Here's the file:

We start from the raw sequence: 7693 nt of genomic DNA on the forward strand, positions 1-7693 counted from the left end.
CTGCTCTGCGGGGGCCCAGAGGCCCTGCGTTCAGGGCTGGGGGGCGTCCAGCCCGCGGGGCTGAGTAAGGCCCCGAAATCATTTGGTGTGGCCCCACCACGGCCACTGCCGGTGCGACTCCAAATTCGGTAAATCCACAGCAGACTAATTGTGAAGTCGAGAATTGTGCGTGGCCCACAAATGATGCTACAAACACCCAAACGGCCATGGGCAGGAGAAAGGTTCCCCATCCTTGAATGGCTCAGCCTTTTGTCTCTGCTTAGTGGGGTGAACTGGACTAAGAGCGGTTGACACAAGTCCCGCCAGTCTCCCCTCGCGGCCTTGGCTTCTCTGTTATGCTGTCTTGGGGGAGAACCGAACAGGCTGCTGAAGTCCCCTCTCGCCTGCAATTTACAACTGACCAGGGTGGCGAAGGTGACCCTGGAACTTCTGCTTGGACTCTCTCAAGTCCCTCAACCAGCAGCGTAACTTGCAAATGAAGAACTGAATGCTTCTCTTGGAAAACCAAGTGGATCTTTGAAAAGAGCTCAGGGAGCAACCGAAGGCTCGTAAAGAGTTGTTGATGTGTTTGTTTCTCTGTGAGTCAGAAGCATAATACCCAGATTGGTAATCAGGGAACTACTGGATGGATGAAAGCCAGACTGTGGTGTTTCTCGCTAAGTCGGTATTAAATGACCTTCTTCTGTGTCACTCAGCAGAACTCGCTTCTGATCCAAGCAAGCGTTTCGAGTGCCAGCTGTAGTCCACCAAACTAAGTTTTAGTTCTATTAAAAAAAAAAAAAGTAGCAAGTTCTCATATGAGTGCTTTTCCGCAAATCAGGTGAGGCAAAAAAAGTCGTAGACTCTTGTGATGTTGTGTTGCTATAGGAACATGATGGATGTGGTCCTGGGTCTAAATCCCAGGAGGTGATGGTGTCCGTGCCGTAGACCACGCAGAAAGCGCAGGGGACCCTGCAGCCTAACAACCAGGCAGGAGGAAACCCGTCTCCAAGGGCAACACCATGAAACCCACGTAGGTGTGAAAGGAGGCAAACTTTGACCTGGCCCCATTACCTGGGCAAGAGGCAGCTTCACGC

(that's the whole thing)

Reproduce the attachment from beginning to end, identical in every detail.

We start from the raw sequence: 7693 nt of genomic DNA on the forward strand, positions 1-7693 counted from the left end.
CTGCTCTGCGGGGGCCCAGAGGCCCTGCGTTCAGGGCTGGGGGGCGTCCAGCCCGCGGGGCTGAGTAAGGCCCCGAAATCATTTGGTGTGGCCCCACCACGGCCACTGCCGGTGCGACTCCAAATTCGGTAAATCCACAGCAGACTAATTGTGAAGTCGAGAATTGTGCGTGGCCCACAAATGATGCTACAAACACCCAAACGGCCATGGGCAGGAGAAAGGTTCCCCATCCTTGAATGGCTCAGCCTTTTGTCTCTGCTTAGTGGGGTGAACTGGACTAAGAGCGGTTGACACAAGTCCCGCCAGTCTCCCCTCGCGGCCTTGGCTTCTCTGTTATGCTGTCTTGGGGGAGAACCGAACAGGCTGCTGAAGTCCCCTCTCGCCTGCAATTTACAACTGACCAGGGTGGCGAAGGTGACCCTGGAACTTCTGCTTGGACTCTCTCAAGTCCCTCAACCAGCAGCGTAACTTGCAAATGAAGAACTGAATGCTTCTCTTGGAAAACCAAGTGGATCTTTGAAAAGAGCTCAGGGAGCAACCGAAGGCTCGTAAAGAGTTGTTGATGTGTTTGTTTCTCTGTGAGTCAGAAGCATAATACCCAGATTGGTAATCAGGGAACTACTGGATGGATGAAAGCCAGACTGTGGTGTTTCTCGCTAAGTCGGTATTAAATGACCTTCTTCTGTGTCACTCAGCAGAACTCGCTTCTGATCCAAGCAAGCGTTTCGAGTGCCAGCTGTAGTCCACCAAACTAAGTTTTAGTTCTATTAAAAAAAAAAAAAGTAGCAAGTTCTCATATGAGTGCTTTTCCGCAAATCAGGTGAGGCAAAAAAAGTCGTAGACTCTTGTGATGTTGTGTTGCTATAGGAACATGATGGATGTGGTCCTGGGTCTAAATCCCAGGAGGTGATGGTGTCCGTGCCGTAGACCACGCAGAAAGCGCAGGGGACCCTGCAGCCTAACAACCAGGCAGGAGGAAACCCGTCTCCAAGGGCAACACCATGAAACCCACGTAGGTGTGAAAGGAGGCAAACTTTGACCTGGCCCCATTACCTGGGCAAGAGGCAGCTTCACGC